The Max Payne movie, rating struggles, and its proposed sequel

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The Max Payne videogames looked set to make terrific movies, and a franchise was in the offing – but things didn’t quite go to plan.

By the time the second Max Payne videogame was released in 2003, to acclaim and impressive sales, it seemed to be a case of when not if a movie adaptation was on the way. The games drip with cinematic stylings, crossed with comic book influences, and were as much a joy to watch as they were to actually play. Plus, the whole bullet time mechanic in the games was more than familiar to audiences, in the wake of The Matrix.

As it happened, the rights had already been swiftly snapped up by this point. Collision Entertainment acquired them before the release seemingly of even the first game, off the back of the buzz and word of mouth the project was generating. Remedy, the company behind Max Payne, figured a movie deal was a good way forward. But once the deal was done, that was as far as it and its creative team’s involvement went.

It took a few years to get the project going, and a sizeable catalyst would be Collision taking the project to 20th Century Fox, after struggling for years to get the film moving itself for many years.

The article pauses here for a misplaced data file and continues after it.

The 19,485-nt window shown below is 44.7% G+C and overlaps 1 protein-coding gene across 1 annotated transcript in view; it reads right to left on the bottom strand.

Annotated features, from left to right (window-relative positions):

Fox, then, took pitches from a bunch of writers, eventually settling on one from Beau Thorne, his first produced screenplay (and last to date). Notably, Shawn Ryan – the creator of the TV series The Shield – had been attached as writer back in 2002 back when Collision was trying to make the film, but that ultimately didn’t work out.

The idea was for it to be the first of a film franchise, and Fox announced at the end of 2007 that Mark Wahlberg had taken on the title role. His casting was generally praised at the time, but fans were inevitably concerned that the adult themes (not that kind) of the games would be watered down to get a family friendly rating, as a studio was likely to demand.

That battle was ahead, though. At this stage, John Moore – who had made Behind Enemy Lines, The Omen remake and Flight Of The Phoenix for Fox – was hired to direct. Filming began in early 2008, and the team at Remedy were following its development the same way everyone else was: via movie news sites. The game creators were being kept at arm’s length.

Still, fan enthusiasm persisted through the film’s production in 2008, and there was a belief it would break the curse of the videogame-inspired movie. The search was very much on for a film that did its parent game justice, and the ingredients were clearly there with Max Payne.

Filming thus wrapped up in May of 2008, and a first cut was submitted to the Motion Picture Association of America (MPAA) for it to bestow its rating. The problems began. To the anger of John Moore, the MPAA advised that it was going to be given an R. Moore would publicly criticise the organisation and accusing it of double standards, given what Christopher Nolan’s The Dark Knight had been able to get away with under the umbrella of PG-13.